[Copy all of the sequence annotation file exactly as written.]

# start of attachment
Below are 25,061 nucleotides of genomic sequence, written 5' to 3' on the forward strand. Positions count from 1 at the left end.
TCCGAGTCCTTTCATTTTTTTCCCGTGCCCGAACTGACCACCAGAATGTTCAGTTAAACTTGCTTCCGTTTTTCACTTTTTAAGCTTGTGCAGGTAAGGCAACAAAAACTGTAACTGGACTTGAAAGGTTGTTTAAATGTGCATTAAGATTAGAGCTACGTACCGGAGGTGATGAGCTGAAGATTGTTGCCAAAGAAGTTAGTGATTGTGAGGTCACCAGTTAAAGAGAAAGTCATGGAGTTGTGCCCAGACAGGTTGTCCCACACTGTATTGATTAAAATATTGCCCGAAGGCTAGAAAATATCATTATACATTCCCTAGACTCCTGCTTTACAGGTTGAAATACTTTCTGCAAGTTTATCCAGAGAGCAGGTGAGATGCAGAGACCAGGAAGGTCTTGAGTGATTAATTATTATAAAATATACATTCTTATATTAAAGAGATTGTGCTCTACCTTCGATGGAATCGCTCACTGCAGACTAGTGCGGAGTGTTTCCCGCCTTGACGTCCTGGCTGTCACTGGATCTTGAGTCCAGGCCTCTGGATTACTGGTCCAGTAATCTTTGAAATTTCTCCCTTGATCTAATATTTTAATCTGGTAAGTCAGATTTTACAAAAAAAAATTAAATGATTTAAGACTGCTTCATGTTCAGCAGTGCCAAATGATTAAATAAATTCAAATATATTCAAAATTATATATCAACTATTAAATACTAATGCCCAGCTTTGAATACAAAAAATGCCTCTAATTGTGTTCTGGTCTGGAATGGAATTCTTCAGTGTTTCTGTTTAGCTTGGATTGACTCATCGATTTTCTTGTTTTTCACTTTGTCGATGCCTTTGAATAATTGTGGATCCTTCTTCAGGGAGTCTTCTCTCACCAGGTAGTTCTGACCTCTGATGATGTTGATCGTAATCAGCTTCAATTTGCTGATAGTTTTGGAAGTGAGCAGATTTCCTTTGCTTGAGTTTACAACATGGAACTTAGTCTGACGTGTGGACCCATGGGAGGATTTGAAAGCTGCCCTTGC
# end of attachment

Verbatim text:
Below are 25,061 nucleotides of genomic sequence, written 5' to 3' on the forward strand. Positions count from 1 at the left end.
TCCGAGTCCTTTCATTTTTTTCCCGTGCCCGAACTGACCACCAGAATGTTCAGTTAAACTTGCTTCCGTTTTTCACTTTTTAAGCTTGTGCAGGTAAGGCAACAAAAACTGTAACTGGACTTGAAAGGTTGTTTAAATGTGCATTAAGATTAGAGCTACGTACCGGAGGTGATGAGCTGAAGATTGTTGCCAAAGAAGTTAGTGATTGTGAGGTCACCAGTTAAAGAGAAAGTCATGGAGTTGTGCCCAGACAGGTTGTCCCACACTGTATTGATTAAAATATTGCCCGAAGGCTAGAAAATATCATTATACATTCCCTAGACTCCTGCTTTACAGGTTGAAATACTTTCTGCAAGTTTATCCAGAGAGCAGGTGAGATGCAGAGACCAGGAAGGTCTTGAGTGATTAATTATTATAAAATATACATTCTTATATTAAAGAGATTGTGCTCTACCTTCGATGGAATCGCTCACTGCAGACTAGTGCGGAGTGTTTCCCGCCTTGACGTCCTGGCTGTCACTGGATCTTGAGTCCAGGCCTCTGGATTACTGGTCCAGTAATCTTTGAAATTTCTCCCTTGATCTAATATTTTAATCTGGTAAGTCAGATTTTACAAAAAAAAATTAAATGATTTAAGACTGCTTCATGTTCAGCAGTGCCAAATGATTAAATAAATTCAAATATATTCAAAATTATATATCAACTATTAAATACTAATGCCCAGCTTTGAATACAAAAAATGCCTCTAATTGTGTTCTGGTCTGGAATGGAATTCTTCAGTGTTTCTGTTTAGCTTGGATTGACTCATCGATTTTCTTGTTTTTCACTTTGTCGATGCCTTTGAATAATTGTGGATCCTTCTTCAGGGAGTCTTCTCTCACCAGGTAGTTCTGACCTCTGATGATGTTGATCGTAATCAGCTTCAATTTGCTGATAGTTTTGGAAGTGAGCAGATTTCCTTTGCTTGAGTTTACAACATGGAACTTAGTCTGACGTGTGGACCCATGGGAGGATTTGAAAGCTGCCCTTGC